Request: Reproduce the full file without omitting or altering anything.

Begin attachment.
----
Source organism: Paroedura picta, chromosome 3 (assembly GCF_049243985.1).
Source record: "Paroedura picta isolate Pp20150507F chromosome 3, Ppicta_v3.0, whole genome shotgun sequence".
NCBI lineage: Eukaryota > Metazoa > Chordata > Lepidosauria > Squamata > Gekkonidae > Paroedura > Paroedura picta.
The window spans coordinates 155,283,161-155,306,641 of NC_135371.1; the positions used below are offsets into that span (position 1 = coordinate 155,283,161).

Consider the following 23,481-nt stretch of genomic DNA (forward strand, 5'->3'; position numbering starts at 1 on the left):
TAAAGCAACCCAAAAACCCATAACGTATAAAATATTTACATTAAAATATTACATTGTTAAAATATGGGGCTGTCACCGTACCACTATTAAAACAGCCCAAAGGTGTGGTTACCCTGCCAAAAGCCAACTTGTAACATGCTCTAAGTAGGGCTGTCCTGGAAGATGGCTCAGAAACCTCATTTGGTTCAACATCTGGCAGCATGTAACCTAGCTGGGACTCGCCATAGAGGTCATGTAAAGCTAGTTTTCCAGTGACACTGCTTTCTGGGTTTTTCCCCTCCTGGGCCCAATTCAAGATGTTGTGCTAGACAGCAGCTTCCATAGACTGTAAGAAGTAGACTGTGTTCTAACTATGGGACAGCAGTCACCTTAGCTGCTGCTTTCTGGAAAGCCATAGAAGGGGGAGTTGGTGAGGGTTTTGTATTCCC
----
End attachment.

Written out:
Source organism: Paroedura picta, chromosome 3 (assembly GCF_049243985.1).
Source record: "Paroedura picta isolate Pp20150507F chromosome 3, Ppicta_v3.0, whole genome shotgun sequence".
NCBI lineage: Eukaryota > Metazoa > Chordata > Lepidosauria > Squamata > Gekkonidae > Paroedura > Paroedura picta.
The window spans coordinates 155,283,161-155,306,641 of NC_135371.1; the positions used below are offsets into that span (position 1 = coordinate 155,283,161).

Consider the following 23,481-nt stretch of genomic DNA (forward strand, 5'->3'; position numbering starts at 1 on the left):
TAAAGCAACCCAAAAACCCATAACGTATAAAATATTTACATTAAAATATTACATTGTTAAAATATGGGGCTGTCACCGTACCACTATTAAAACAGCCCAAAGGTGTGGTTACCCTGCCAAAAGCCAACTTGTAACATGCTCTAAGTAGGGCTGTCCTGGAAGATGGCTCAGAAACCTCATTTGGTTCAACATCTGGCAGCATGTAACCTAGCTGGGACTCGCCATAGAGGTCATGTAAAGCTAGTTTTCCAGTGACACTGCTTTCTGGGTTTTTCCCCTCCTGGGCCCAATTCAAGATGTTGTGCTAGACAGCAGCTTCCATAGACTGTAAGAAGTAGACTGTGTTCTAACTATGGGACAGCAGTCACCTTAGCTGCTGCTTTCTGGAAAGCCATAGAAGGGGGAGTTGGTGAGGGTTTTGTATTCCC